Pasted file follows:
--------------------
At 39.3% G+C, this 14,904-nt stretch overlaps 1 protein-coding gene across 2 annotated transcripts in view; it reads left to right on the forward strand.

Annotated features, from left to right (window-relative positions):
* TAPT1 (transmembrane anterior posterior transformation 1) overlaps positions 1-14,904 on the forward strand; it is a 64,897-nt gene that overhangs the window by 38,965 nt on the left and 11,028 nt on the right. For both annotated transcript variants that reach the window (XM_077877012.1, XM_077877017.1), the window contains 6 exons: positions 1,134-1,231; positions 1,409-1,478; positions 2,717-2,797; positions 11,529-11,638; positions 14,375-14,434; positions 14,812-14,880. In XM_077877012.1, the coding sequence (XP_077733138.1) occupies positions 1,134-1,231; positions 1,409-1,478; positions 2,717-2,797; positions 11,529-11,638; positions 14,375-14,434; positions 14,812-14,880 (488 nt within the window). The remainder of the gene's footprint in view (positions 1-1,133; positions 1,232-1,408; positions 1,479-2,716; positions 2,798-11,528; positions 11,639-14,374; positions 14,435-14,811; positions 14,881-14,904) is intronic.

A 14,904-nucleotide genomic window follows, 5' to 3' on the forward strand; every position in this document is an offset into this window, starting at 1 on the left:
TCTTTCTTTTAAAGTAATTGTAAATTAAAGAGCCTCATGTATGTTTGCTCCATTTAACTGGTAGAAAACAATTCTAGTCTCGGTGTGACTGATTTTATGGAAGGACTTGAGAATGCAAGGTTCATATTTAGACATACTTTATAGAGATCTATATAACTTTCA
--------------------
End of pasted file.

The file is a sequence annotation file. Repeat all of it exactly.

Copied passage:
At 39.3% G+C, this 14,904-nt stretch overlaps 1 protein-coding gene across 2 annotated transcripts in view; it reads left to right on the forward strand.

Annotated features, from left to right (window-relative positions):
* TAPT1 (transmembrane anterior posterior transformation 1) overlaps positions 1-14,904 on the forward strand; it is a 64,897-nt gene that overhangs the window by 38,965 nt on the left and 11,028 nt on the right. For both annotated transcript variants that reach the window (XM_077877012.1, XM_077877017.1), the window contains 6 exons: positions 1,134-1,231; positions 1,409-1,478; positions 2,717-2,797; positions 11,529-11,638; positions 14,375-14,434; positions 14,812-14,880. In XM_077877012.1, the coding sequence (XP_077733138.1) occupies positions 1,134-1,231; positions 1,409-1,478; positions 2,717-2,797; positions 11,529-11,638; positions 14,375-14,434; positions 14,812-14,880 (488 nt within the window). The remainder of the gene's footprint in view (positions 1-1,133; positions 1,232-1,408; positions 1,479-2,716; positions 2,798-11,528; positions 11,639-14,374; positions 14,435-14,811; positions 14,881-14,904) is intronic.

A 14,904-nucleotide genomic window follows, 5' to 3' on the forward strand; every position in this document is an offset into this window, starting at 1 on the left:
TCTTTCTTTTAAAGTAATTGTAAATTAAAGAGCCTCATGTATGTTTGCTCCATTTAACTGGTAGAAAACAATTCTAGTCTCGGTGTGACTGATTTTATGGAAGGACTTGAGAATGCAAGGTTCATATTTAGACATACTTTATAGAGATCTATATAACTTTCA